'No Alternative' To Austerity German Leaders Threaten End to Greek Aid
The Greek left-wing politician tasked with forming a new government after the country's parliamentary elections has called the Greek bailout agreement invalid. Several German leaders responded Wednesday by demanding that Greece stick to the negotiated austerity measures if it wants to receive future international financial aid.
As Greece struggles to form a coalition government in the wake of the May 6 parliamentary elections, several German leaders voiced their demands Wednesday that the country stick with the austerity measures negotiated as part of the most recent bailout package.
"Greece must know that there is no alternative to the agreed to restructuring arrangement, if it wants to stay a member of the euro zone," Jörg Asmussen told the German business daily Handelsblatt.
Asmussen, who is a member of the executive board of the European Central Bank (ECB), essentially issued an ultimatum to Greece, according to the paper, telling politicians in Athens that if they abandon the austerity measures that go with the second rescue package of 130 billion, the country's European Union backers will cease making their contributions.
Sunday's parliamentary elections in Greece left the country with no clear winner, as voters rejected mainstream pro-austerity political parties, and split their votes among several splinter parties, ranging from the extreme left to the neo-Nazi right.
The election results have led to fears in Germany and the EU that the debt-plagued country will be ungovernable for a longer period of time, and that the negotiated rescue package for the country could fall apart as a result.
'Bailout Agreement Invalid'
Alexis Tsipras, head of Greece's Coalition of the Radical Left (SYRIZA), who has been charged with forming the new government, declared on Tuesday that his country's agreement to the rescue package was null and void.
"The pro-bailout parties no longer have a majority in parliament to vote in destructive measures for the Greek people," Tsipras said. "The popular mandate clearly renders the bailout agreement invalid."
The comment prompted several German leaders to respond. Martin Schulz, President of the European Parliament and a member of Germany's center-left Social Democratic Party, told the tabloid Bild: "The Greek parties should bear in mind that a stabile government that holds to agreements is a basic prerequisite for further support from the euro-zone countries."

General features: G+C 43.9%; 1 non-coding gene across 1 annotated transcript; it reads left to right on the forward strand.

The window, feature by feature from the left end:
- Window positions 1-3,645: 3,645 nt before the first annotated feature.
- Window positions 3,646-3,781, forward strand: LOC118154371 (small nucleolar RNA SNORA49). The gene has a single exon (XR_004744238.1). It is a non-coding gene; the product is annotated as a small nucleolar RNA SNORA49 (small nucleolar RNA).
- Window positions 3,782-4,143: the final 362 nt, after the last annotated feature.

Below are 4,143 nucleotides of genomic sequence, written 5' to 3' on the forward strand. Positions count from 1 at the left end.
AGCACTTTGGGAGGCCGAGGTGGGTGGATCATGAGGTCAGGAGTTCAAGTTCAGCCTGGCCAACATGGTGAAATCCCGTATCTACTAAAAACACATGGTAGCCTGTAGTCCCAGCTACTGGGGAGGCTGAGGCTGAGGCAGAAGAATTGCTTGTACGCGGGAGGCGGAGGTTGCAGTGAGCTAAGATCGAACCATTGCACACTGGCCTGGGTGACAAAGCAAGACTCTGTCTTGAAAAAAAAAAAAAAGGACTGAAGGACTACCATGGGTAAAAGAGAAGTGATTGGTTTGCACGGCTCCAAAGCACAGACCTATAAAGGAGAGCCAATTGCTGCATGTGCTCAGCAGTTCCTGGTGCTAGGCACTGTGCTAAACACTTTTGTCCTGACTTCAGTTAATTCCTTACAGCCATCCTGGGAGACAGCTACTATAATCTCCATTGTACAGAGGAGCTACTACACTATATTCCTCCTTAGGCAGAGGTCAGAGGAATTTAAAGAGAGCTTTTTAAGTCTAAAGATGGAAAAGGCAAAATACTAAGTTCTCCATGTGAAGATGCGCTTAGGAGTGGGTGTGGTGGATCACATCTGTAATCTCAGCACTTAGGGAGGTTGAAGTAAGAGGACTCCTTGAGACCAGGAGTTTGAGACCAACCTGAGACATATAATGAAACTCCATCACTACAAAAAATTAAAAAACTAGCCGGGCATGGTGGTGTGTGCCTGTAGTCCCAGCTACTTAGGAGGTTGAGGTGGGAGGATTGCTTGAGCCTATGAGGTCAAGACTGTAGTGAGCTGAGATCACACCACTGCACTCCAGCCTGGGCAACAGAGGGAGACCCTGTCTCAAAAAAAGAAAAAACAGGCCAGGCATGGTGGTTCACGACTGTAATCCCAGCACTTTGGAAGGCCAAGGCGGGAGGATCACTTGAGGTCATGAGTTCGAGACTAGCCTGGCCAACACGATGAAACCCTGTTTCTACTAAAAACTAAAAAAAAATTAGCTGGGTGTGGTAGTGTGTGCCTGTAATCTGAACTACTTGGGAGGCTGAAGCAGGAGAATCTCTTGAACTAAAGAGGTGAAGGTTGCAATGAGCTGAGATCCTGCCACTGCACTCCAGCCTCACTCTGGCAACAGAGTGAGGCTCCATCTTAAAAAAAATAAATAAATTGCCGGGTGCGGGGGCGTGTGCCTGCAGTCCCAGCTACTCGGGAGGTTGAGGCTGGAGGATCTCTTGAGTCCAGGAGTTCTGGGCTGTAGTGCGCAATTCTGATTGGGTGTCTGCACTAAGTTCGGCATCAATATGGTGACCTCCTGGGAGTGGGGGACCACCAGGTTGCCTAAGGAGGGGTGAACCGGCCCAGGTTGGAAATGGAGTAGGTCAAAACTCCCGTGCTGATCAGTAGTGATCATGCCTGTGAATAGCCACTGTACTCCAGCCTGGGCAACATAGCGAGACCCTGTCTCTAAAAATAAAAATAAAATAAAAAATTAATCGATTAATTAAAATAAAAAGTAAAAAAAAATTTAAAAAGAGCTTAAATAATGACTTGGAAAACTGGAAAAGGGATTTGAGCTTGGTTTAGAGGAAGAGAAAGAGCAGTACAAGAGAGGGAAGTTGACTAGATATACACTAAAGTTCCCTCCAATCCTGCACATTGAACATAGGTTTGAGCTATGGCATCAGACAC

Meanwhile, the general secretary of the business-friendly Free Democratic Party (FDP), Patrick Döring, told the paper, "If no rational government forms in Greece, then chances are bad that the troika will offer further help in June."
Troika Meeting Cancelled
Others indicated that the Greeks themselves are responsible for their future. "Everyone in Greece should know that a renunciation of the planned austerity course would also be a renunciation of our support," said Otto Fricke, budgetary spokesman for the FDP's group in Germany's federal parliament, the Bundestag.
German Foreign Minister Guido Westerwelle also weighed in on Tuesday, saying, he viewed the news coming out of Athens with "great concern." He said Greece "must stick with agreed to reforms".
Representatives of the so-called troika -- comprised of representatives of the European Commission, European Central Bank (ECB), and International Monetary Fund (IMF) -- have cancelled a trip to Athens planned for mid-May, according to the German daily Süddeutsche Zeitung. No further dates have been set, and the trip was put off, according to Brussels, in order to see what "democratic development" takes place in Greece.
The two main ruling Greek parties -- the center-left PASOK, and the conservative New Democracy party -- were punished by voters over the weekend for agreeing to strict austerity measures. And those who had opposed the measures, which had been required by the IMF and the EU in exchange for financial aid, made gains in the elections.
If Tsipras is unable to form a government, the mandate will go to PASOK president Evangelos Venizelos, the former finance minister, whose party suffered the greatest losses last weekend. If he were to refuse the task, or to fail at forming a government as well, then new elections would be held within a few weeks.
Developments in both Greece and France, where president-elect François Hollande has said he would seek to renegotiate parts of the EU fiscal pact agreed to earlier this year, have created great concern in Brussels. Herman Van Rompey, president of the powerful EU Council of European leaders, has moved a meeting planned for the end of May to May 23. At the dinner in Brussels, EU leaders are expected to discuss the situation in Greece as well as a growth program demanded by Hollande. They then hope to agree to a growth pact in some form at the next regularly planned EU summit at the end of June.
mbw with wires
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